Extending the period of operation of nuclear reactors was among the promises the CDU, the CSU and the FDP made during the election campaign. The government energy strategy, adopted in 2010, provides for extending the period of operation of the seventeen plants still working by twelve years on average, and at the same time increasing the significance of renewable energy sources. The government coalition is of the opinion that nuclear power, being a relatively cheap technology, is inevitable to keep the energy-consuming German economy competitive. Five federal states co-governed by the SPD on 28 February contested the amendment of the law extending the work of nuclear power plants at the Constitutional Court, indicating formal errors in the legislative process. The court is expected to announce its verdict in 2011. The anxiety caused by the power plant’s failure in Japan, which is being fomented in the German media in an extreme way, has been used by politicians from the SPD. The prime minister of Brandenburg, which borders on Poland, and the spokesperson for Berlin’s parliament appealed to Poland to withdraw from its plans to build a nuclear power plant. The Japanese catastrophe will certainly be used also in the more distant future by local German politicians, who have for a long time opposed the idea of Poland having a nuclear power plant, also in the future.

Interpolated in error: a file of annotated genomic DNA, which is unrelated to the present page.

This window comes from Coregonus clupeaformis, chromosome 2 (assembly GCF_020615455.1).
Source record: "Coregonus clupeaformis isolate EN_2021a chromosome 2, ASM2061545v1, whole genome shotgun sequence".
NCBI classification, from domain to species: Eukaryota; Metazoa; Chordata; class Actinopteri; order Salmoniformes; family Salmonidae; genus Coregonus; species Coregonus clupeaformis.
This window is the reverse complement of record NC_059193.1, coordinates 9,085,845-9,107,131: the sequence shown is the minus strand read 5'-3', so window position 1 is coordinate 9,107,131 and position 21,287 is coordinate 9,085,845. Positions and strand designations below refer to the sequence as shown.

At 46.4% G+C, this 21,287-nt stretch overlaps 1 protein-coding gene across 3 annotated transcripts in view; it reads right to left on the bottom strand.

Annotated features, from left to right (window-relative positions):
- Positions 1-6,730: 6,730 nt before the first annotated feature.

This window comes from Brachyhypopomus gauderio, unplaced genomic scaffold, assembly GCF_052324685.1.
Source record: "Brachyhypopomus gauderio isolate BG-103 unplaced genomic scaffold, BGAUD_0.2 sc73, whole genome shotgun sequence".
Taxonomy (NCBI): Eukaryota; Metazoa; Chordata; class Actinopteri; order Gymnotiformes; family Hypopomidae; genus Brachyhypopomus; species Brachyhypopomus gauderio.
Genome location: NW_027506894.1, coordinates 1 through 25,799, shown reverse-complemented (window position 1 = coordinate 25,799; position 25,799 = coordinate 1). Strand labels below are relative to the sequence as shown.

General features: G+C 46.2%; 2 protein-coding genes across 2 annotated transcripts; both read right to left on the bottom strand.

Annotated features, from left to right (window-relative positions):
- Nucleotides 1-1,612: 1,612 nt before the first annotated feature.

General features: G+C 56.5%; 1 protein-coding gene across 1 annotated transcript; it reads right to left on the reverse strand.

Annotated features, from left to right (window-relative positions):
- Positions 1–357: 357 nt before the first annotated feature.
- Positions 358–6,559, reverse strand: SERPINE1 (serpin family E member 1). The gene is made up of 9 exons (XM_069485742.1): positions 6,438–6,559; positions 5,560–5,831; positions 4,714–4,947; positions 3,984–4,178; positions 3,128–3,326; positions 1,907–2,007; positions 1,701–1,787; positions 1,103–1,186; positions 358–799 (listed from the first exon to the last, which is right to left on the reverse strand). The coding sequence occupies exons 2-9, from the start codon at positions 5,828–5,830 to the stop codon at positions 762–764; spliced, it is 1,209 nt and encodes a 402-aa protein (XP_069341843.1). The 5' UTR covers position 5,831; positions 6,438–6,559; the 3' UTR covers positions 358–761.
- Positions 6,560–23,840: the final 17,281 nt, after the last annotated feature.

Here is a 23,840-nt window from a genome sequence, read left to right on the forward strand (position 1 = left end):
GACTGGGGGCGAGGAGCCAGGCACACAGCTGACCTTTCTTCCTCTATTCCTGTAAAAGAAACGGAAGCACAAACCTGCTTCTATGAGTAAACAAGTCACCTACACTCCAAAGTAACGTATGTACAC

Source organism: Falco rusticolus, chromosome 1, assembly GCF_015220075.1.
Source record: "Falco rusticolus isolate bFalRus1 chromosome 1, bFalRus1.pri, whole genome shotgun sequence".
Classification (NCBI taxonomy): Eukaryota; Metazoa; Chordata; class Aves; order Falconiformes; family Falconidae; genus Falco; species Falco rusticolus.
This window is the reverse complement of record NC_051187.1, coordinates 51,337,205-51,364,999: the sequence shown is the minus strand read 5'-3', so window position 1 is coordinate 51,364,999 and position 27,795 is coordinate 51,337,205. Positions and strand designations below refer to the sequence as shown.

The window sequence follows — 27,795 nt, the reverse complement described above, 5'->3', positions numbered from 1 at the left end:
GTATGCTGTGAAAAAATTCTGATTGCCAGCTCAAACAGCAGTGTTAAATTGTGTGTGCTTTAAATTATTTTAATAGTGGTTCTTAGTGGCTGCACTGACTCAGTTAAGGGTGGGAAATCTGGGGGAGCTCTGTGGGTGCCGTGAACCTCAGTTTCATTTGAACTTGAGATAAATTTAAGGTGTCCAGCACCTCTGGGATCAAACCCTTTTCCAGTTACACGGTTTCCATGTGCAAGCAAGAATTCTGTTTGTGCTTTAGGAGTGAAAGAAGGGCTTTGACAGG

The government announced the moratorium in response to the accident at the nuclear power plant in Japan not because it no longer believed that the use of nuclear power as an interim technology (between the traditional and the renewable sources) was reasonable. It did so primarily to show that the government can respond quickly and also to calm public unrest before the elections in Baden-Württemberg, where four active power plants operate. This is a key federal state for the CDU, who fear they could be forced to relinquish power to the SPD and the Green Party as a result of the elections. The government is assuring that the three-month moratorium will be used to check additionally whether each of the reactors is safe and to develop a risk analysis. Furthermore, actions will be taken during this period to check the opportunities of switching the German economy to using energy from renewable sources.